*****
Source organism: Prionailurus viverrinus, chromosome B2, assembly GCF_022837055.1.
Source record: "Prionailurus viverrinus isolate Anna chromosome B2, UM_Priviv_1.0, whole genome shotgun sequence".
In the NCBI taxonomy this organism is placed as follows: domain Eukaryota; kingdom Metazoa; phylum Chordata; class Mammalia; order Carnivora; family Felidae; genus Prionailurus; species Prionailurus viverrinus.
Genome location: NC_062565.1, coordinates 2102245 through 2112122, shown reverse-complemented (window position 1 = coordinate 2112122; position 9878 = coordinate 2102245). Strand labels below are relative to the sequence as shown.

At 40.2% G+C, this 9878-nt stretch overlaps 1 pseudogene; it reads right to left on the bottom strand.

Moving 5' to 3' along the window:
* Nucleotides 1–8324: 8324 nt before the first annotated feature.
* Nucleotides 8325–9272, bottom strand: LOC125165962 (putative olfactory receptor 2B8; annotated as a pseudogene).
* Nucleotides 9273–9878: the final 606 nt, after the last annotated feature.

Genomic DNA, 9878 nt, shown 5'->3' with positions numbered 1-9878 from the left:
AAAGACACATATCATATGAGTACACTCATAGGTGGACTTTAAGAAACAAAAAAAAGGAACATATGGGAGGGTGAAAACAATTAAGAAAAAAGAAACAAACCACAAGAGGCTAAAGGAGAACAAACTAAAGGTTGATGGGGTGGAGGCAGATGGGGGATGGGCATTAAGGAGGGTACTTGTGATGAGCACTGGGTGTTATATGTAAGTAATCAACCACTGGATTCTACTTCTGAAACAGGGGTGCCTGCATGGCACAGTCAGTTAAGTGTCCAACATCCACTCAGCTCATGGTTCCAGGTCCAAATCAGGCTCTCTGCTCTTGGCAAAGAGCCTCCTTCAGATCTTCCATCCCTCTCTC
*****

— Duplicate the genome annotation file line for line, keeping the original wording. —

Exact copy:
Source organism: Prionailurus viverrinus, chromosome B2, assembly GCF_022837055.1.
Source record: "Prionailurus viverrinus isolate Anna chromosome B2, UM_Priviv_1.0, whole genome shotgun sequence".
In the NCBI taxonomy this organism is placed as follows: domain Eukaryota; kingdom Metazoa; phylum Chordata; class Mammalia; order Carnivora; family Felidae; genus Prionailurus; species Prionailurus viverrinus.
Genome location: NC_062565.1, coordinates 2102245 through 2112122, shown reverse-complemented (window position 1 = coordinate 2112122; position 9878 = coordinate 2102245). Strand labels below are relative to the sequence as shown.

At 40.2% G+C, this 9878-nt stretch overlaps 1 pseudogene; it reads right to left on the bottom strand.

Moving 5' to 3' along the window:
* Nucleotides 1–8324: 8324 nt before the first annotated feature.
* Nucleotides 8325–9272, bottom strand: LOC125165962 (putative olfactory receptor 2B8; annotated as a pseudogene).
* Nucleotides 9273–9878: the final 606 nt, after the last annotated feature.

Genomic DNA, 9878 nt, shown 5'->3' with positions numbered 1-9878 from the left:
AAAGACACATATCATATGAGTACACTCATAGGTGGACTTTAAGAAACAAAAAAAAGGAACATATGGGAGGGTGAAAACAATTAAGAAAAAAGAAACAAACCACAAGAGGCTAAAGGAGAACAAACTAAAGGTTGATGGGGTGGAGGCAGATGGGGGATGGGCATTAAGGAGGGTACTTGTGATGAGCACTGGGTGTTATATGTAAGTAATCAACCACTGGATTCTACTTCTGAAACAGGGGTGCCTGCATGGCACAGTCAGTTAAGTGTCCAACATCCACTCAGCTCATGGTTCCAGGTCCAAATCAGGCTCTCTGCTCTTGGCAAAGAGCCTCCTTCAGATCTTCCATCCCTCTCTC